My brother, Orrin Sackett, was big enough to fight bears with a switch. Me, I was the skinny one, tall as Orrin, but no meat ... Read More
For the last month or so I’ve been up to my eyebrows in various writing and editing projects.
I just finished a round of edits on Walter Wangerin, Jr.’s new book (due out from Rabbit Room Press later this year). I’m busy writing a short story set in Aerwiar for Andrew Peterson’s forthcoming Wingfeather Tales. I’ve been my wife’s sounding board and source of editorial feedback for her story for the same project (her contribution is amazing!). I edit Rabbit Room posts almost every day and work with writers on the development of those posts. And on top of all that, I just finished the third draft of an original stage musical (The Battle of Franklin) that will premiere this fall. Whew. That’s a lot going on at once.
In the midst of all these processes, it’s come back to me again and again how important it is for a writer to understand that his work is broken into two distinct parts. First comes the work of creation. We sit our butts in a chair and write. We beat our heads against our desks until words trickle out onto the page (or screen), and then we bemoan their insufficiency. Some of us sit down feeling like we’ve been handed a glorious vision and bear the terrifying responsibility of translating that vision into actual words. Others sit down feeling like empty vessels from which nothing of value is likely to be poured and work under the crushing fear that that feeling will prove true.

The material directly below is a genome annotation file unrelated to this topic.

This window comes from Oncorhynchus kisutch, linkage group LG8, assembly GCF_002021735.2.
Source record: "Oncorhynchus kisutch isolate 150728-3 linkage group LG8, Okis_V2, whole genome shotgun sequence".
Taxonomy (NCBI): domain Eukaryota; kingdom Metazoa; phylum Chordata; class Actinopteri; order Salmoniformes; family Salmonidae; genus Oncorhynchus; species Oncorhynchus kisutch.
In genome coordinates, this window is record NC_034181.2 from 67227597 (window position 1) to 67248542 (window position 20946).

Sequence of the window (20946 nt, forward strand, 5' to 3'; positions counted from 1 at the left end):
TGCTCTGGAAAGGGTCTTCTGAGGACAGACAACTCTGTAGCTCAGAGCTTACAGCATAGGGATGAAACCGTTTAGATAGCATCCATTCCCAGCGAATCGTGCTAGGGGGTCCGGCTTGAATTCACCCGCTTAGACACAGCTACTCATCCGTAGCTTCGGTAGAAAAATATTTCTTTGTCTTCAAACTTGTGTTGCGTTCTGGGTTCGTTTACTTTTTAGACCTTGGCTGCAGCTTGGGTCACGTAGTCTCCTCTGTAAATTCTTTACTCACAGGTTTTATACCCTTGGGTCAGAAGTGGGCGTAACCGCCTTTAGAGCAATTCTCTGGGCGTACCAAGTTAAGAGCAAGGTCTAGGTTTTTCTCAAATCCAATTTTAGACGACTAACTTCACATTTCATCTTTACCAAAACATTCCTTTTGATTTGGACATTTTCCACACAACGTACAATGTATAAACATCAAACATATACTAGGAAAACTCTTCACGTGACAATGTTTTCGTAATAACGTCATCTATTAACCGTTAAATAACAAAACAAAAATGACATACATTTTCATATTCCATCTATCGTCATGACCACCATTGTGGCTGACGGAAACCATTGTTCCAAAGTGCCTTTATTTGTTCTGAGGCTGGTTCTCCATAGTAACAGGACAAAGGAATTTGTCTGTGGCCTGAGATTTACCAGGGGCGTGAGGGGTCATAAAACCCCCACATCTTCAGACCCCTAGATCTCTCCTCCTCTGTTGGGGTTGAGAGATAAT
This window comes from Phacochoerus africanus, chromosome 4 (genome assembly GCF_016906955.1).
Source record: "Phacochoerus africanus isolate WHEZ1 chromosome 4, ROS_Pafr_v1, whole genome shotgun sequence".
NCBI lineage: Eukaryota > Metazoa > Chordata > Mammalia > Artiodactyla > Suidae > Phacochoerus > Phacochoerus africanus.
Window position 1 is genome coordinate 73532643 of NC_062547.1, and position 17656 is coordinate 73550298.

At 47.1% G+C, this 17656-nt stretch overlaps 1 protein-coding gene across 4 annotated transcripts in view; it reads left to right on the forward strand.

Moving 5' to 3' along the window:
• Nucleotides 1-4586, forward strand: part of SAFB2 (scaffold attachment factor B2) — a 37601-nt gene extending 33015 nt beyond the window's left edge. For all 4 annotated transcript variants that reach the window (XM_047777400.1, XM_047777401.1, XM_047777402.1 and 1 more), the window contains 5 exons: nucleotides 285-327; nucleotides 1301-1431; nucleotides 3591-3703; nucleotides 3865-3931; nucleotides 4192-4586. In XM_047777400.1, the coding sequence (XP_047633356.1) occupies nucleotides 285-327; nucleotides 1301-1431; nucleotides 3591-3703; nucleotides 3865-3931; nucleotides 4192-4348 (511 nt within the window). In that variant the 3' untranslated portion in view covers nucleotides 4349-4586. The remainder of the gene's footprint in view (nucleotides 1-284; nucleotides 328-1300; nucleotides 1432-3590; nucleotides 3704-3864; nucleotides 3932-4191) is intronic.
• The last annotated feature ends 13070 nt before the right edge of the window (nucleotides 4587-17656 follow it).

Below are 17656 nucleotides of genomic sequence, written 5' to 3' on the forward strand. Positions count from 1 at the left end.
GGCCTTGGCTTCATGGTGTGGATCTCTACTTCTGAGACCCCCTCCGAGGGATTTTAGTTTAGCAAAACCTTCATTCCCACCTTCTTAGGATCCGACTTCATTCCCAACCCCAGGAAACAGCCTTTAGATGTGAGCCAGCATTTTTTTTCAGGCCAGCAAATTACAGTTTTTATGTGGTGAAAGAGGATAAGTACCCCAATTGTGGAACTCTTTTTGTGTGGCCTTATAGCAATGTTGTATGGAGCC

But eventually we wind our way through the gauntlet and end up with something complete-ish. That’s the first part of writing. You’ve got something written. Something to work with. Something to show for your time (though you probably shouldn’t show it to anyone yet). Now it’s time for the real work.
This is writing folks. Writing is revising. And make no mistake, revising is a learned skill.Pete Peterson
The second part is revision. And this is where the exciting stuff happens. Once you’ve got that raw material to work with, that’s when you can start shaping it into something useful—something readable. And it’s important to realize that while, yes, you worked and slaved over that first draft and filled it will every great idea you could muster, your first ideas are rarely your best ideas.
Once you begin the process of serving your work, rather than merely creating it, you’ll begin to see how those first shapes and scenes and characters will suggest other more exciting, more vibrant shapes and scenes and characters. Do not be troubled! This is where the real magic is happening. Go back. Excise, rewrite, rework, reimagine. The best writing is rewriting. Believe this.
An example: I wrote the first draft of The Battle of Franklin (a Civil War musical) in about two weeks. When I was finished, I thought, Huh, this is pretty good. So I sent it off to the director for some feedback. We met and discussed it and his basic reaction was a hesitant “Huh, good start.”
This was not my hoped-for reaction.